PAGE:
LOS ANGELES (CBSLA.com) — The Los Angeles Homeless Services Authority has found the number of homeless people across L.A. County has jumped 12 percent since 2013.
There are more than 44,000 homeless people in the area, according to the agency's biennial Homeless Count released Monday.
"The demand for homeless assistance has increased in Los Angeles and several recent studies have confirmed our region's housing and affordability crisis," said Peter Lynn, executive director of the Los Angeles Homeless Services Authority. "We are working diligently to target resources and interventions to create a sustainable, systemic infrastructure to house our homeless neighbors."
"This is a serious problem. It is a very, very challenging problem. But it's not insolvable," Lynn told CBS2/KCAL9's Erica Nochlin.
The homeless count, conducted by more than 5,500 volunteers who fanned out across the county, found that many without homes are not in shelters.
The number of homeless veterans remained relatively the same, going from 4,007 in 2013 to 4,016 this year.
"No growth in veteran homelessness demonstrates the positive impact of increased federal and local resources to house homeless veterans, but shows a serious challenge of new veterans becoming homeless," Lynn said. "Los Angeles has housed 7,500 veterans since 2013, but we will need to increase that rate to end veteran homelessness."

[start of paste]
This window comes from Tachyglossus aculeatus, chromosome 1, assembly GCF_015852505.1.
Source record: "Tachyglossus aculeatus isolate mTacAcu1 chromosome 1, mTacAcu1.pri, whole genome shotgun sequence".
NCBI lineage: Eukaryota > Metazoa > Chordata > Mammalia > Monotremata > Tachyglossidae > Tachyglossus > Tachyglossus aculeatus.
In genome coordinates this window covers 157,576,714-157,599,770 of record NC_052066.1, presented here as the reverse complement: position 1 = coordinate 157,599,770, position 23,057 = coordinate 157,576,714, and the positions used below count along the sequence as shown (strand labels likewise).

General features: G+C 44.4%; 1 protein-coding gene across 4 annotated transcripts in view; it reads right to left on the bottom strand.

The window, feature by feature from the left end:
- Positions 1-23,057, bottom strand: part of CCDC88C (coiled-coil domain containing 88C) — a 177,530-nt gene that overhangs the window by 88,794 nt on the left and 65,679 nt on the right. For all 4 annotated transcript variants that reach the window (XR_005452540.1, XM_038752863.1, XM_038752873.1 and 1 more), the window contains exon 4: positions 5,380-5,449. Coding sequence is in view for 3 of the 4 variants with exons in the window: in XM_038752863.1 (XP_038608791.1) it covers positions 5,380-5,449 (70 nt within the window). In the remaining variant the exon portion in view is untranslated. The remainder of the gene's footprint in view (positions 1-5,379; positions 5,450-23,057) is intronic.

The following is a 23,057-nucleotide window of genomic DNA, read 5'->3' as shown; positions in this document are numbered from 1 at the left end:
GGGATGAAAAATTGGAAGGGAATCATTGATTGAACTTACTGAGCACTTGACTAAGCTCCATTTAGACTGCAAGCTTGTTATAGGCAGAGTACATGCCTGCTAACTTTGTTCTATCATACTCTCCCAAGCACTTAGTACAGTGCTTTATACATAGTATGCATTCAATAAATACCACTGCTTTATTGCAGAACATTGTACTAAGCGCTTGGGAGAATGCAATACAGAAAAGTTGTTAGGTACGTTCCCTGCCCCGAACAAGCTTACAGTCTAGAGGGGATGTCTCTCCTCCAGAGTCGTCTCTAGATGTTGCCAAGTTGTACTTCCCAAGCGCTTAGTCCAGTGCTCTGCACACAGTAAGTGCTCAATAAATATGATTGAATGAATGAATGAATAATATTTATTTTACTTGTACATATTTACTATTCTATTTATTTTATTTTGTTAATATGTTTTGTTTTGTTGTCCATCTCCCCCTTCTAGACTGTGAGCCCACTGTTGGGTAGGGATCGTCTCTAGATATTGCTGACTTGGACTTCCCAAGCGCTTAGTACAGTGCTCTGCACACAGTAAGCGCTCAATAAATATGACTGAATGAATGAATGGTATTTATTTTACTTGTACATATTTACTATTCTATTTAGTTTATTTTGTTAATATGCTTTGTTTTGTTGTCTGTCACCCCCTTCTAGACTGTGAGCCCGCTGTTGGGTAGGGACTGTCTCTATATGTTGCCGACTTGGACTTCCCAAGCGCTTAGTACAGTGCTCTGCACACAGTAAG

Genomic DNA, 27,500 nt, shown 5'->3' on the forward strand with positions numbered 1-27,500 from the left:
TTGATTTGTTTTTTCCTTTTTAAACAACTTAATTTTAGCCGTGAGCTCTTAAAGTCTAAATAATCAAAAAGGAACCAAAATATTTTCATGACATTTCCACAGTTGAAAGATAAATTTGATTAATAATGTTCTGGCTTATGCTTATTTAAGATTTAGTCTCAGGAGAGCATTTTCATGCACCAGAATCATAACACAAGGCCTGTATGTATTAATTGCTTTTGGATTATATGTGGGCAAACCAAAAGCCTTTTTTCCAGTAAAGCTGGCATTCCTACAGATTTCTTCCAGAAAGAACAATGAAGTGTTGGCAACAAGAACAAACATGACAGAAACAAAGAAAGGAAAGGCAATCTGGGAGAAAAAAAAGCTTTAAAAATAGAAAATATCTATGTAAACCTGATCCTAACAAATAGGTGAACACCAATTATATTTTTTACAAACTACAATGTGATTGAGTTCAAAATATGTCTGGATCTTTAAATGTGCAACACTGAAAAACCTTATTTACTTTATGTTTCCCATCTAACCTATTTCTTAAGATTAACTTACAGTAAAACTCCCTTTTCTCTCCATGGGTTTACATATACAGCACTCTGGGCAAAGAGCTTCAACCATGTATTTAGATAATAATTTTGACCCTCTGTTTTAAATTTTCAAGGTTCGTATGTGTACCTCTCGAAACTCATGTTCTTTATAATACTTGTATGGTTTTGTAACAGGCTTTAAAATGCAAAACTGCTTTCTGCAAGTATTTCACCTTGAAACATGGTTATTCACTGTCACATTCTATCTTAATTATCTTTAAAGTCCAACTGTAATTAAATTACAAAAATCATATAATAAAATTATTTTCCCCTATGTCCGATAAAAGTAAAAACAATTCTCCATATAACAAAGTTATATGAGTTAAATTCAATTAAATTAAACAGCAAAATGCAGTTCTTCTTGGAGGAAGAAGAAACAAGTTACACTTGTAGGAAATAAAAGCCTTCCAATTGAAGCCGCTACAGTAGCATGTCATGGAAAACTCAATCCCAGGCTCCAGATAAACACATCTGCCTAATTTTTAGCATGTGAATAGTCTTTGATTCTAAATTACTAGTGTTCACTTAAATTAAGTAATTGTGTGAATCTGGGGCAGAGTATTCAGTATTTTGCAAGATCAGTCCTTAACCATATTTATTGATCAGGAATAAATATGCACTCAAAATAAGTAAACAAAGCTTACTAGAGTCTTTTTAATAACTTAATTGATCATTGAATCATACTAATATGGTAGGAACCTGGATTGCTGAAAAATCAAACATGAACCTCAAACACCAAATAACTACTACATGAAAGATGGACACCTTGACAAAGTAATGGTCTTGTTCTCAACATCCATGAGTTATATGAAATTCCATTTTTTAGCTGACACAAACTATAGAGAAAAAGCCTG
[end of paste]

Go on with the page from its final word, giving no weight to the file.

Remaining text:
The LAHSA was created in 1993 to address the problems of homelessness in LA County.
Members coordinate and manage over $70 million annually in federal, state, county and city funds for programs providing shelter, housing and services to homeless persons.
Two fatal police shootings of homeless men in L.A. has brought public attention to the issue. One man was killed May 5 in the Venice area and lost his life March 1 on downtown's Skid Row.
"This is a combination of a policing issue and a homelessness issue," Mayor Eric Garcetti said. "We've seen two incidents in which homeless individuals with a history of mental health challenges have lost their lives on our streets, and I think that we need to own that."
A recent report found that the city spends as much as $100 million on homeless issues, but without a system for coordinating the programs.
"This year in my budget we have put 10 outreach teams to deal with mental health and other things in a county that only has seven total," Garcetti said. "So we're going to go to 17 just based on the city's contribution to the Homeless Services Authority to be able to go out there and really interact with those individuals and try and get them off the streets and into continuing care.
"Despite complete slashes from the federal government and the elimination of affordable housing funds from the state, we put more money into our own affordable housing trust fund to build housing to get homeless people off the streets - $10 million that we put in on top of the almost $20 million from last year."
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